“I’m not arguing with you. I’m telling you how it is.” This is how Michael Clayton (Clooney) responds to a threat from a fellow attorney at the high-powered Manhattan law firm where he is the in-house “fixer,” the man who makes nasty problems go away. It’s also the way that writer-director Gilroy approaches the film of the same name, which finds Clayton trying to clean up the mess caused by his friend and mentor, Arthur Edens (Wilkinson), after Edens suffers a nervous breakdown in the middle of a deposition for a multibillion-dollar lawsuit.
Gilroy doesn’t break a sweat; he just tells you how it is, from the understated explosion of Clayton’s car in the early moments of the film to the incremental build of small betrayals and revelations over the course of a four-day flashback that put the character in place for such a thing to happen to him. Gilroy lays out a chilling murder scene with the same matter-of-factness with which Clayton directs his underlings after Edens’ breakdown threatens to derail the firm’s defense of an agrochemical company against a class-action suit.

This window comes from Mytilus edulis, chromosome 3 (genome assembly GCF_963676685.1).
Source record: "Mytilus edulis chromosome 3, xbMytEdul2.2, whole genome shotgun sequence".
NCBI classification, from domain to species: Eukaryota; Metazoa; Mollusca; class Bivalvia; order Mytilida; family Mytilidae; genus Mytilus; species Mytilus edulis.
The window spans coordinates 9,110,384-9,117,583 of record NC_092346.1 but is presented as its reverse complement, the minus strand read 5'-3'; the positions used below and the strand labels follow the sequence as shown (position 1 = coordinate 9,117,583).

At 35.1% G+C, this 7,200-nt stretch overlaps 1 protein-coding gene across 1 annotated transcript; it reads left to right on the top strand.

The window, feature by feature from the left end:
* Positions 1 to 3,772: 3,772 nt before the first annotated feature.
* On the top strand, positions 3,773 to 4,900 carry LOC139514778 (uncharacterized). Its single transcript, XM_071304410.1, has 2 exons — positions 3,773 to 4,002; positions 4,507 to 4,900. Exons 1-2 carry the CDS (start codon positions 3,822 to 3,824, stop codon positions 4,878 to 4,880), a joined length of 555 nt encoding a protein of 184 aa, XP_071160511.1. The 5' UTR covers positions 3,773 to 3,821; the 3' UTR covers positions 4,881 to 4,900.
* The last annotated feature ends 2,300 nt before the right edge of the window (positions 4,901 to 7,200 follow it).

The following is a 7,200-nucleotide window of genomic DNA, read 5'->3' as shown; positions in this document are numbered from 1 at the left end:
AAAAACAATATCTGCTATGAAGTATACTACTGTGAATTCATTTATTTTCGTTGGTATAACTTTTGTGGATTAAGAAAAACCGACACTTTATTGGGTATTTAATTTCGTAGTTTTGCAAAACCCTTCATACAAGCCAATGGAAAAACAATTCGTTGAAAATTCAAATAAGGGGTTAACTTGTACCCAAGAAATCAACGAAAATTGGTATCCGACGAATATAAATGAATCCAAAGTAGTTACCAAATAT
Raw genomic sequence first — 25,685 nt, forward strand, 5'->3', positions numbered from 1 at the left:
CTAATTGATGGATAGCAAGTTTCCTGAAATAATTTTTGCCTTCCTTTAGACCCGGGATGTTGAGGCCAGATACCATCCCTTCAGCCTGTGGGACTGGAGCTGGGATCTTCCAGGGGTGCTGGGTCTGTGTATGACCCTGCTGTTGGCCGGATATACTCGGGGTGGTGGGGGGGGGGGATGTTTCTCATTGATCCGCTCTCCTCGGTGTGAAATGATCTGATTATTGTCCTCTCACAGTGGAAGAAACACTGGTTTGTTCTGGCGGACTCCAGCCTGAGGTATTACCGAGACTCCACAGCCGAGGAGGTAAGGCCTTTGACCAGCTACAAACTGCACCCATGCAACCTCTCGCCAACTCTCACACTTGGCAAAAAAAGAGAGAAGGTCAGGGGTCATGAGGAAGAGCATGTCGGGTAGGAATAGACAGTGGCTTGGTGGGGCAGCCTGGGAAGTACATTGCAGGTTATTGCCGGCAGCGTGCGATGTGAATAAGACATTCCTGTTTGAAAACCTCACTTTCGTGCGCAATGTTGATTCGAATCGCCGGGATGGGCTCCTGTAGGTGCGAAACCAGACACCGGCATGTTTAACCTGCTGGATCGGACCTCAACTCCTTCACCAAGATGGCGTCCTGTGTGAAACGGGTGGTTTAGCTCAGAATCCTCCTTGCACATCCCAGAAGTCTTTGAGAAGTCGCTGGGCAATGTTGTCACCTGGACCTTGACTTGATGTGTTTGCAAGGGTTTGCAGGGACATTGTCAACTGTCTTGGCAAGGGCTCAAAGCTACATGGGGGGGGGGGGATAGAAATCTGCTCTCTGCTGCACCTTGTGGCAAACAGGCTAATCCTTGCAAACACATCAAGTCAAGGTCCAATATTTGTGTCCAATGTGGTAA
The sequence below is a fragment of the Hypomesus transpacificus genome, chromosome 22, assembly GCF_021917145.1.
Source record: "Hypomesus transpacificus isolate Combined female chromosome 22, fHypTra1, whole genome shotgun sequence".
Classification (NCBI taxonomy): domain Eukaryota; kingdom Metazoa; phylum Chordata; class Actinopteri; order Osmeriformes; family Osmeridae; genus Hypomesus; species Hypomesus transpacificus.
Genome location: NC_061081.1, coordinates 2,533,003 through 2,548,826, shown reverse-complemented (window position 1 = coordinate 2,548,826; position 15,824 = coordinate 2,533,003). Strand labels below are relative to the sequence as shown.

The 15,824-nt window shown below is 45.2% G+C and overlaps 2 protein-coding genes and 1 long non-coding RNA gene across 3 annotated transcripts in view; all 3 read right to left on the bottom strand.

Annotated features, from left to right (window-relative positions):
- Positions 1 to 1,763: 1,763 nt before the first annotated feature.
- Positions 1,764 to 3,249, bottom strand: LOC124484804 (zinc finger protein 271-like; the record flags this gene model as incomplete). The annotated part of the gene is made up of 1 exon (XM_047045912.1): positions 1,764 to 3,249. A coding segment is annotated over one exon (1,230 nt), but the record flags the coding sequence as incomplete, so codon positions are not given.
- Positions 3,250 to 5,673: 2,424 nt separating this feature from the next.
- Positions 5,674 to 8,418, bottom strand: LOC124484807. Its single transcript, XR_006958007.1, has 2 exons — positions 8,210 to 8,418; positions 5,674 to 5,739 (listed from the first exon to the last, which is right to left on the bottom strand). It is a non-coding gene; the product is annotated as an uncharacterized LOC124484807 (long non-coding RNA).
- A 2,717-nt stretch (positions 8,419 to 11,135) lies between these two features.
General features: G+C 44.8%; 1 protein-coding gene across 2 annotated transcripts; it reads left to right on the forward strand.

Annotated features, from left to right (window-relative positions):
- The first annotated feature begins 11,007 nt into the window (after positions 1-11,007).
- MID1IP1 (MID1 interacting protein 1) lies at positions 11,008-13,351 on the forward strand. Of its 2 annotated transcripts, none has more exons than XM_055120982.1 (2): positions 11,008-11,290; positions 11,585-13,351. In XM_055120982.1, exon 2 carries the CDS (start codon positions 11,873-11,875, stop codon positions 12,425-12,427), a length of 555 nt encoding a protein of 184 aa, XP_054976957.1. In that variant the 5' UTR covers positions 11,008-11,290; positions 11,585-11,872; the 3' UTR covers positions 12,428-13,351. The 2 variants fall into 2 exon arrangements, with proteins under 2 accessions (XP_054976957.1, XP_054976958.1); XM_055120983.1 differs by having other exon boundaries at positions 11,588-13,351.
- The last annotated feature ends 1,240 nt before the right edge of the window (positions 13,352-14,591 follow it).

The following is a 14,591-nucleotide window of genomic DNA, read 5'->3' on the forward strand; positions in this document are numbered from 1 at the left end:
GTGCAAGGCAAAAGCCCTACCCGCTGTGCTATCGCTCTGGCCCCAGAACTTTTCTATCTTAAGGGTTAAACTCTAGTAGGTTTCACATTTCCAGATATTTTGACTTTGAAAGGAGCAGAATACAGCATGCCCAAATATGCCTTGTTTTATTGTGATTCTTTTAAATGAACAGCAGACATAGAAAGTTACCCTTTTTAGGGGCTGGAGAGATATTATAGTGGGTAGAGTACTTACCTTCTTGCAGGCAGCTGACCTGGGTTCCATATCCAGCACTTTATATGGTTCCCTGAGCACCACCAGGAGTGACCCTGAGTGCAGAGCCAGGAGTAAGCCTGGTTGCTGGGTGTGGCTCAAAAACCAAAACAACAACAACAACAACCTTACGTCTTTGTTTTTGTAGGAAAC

The movie proceeds so smoothly and efficiently that at times it seems almost mechanical, and the sequences that fill in Clayton’s back story (divorced with a young son, recovering gambling addict, in debt over a failed restaurant venture) feel a bit incomplete. But Clooney fills in the emotional blanks with his alternately steely and haggard performance, making Clayton more than just a piece in a puzzle. The other principal actors, including Wilkinson as Edens, Swinton as the shark-like lawyer for the clearly evil corporation and Pollack as the head of Clayton’s law firm, do similarly understated but effective work, making what is essentially a standard legal thriller into something with more substance and weight.
Although Gilroy’s style recalls paranoid ’70s conspiracy thrillers, his plot—especially with its overly neat ending—is more along the lines of a John Grisham adaptation. But the combination works, keeping you involved and in suspense until the last moment, when Gilroy holds on a close-up of Clooney, looking just as exhausted and satisfied as the audience.
George Clooney, Tom Wilkinson, Tilda Swinton, Sydney Pollack
Directed by Tony Gilroy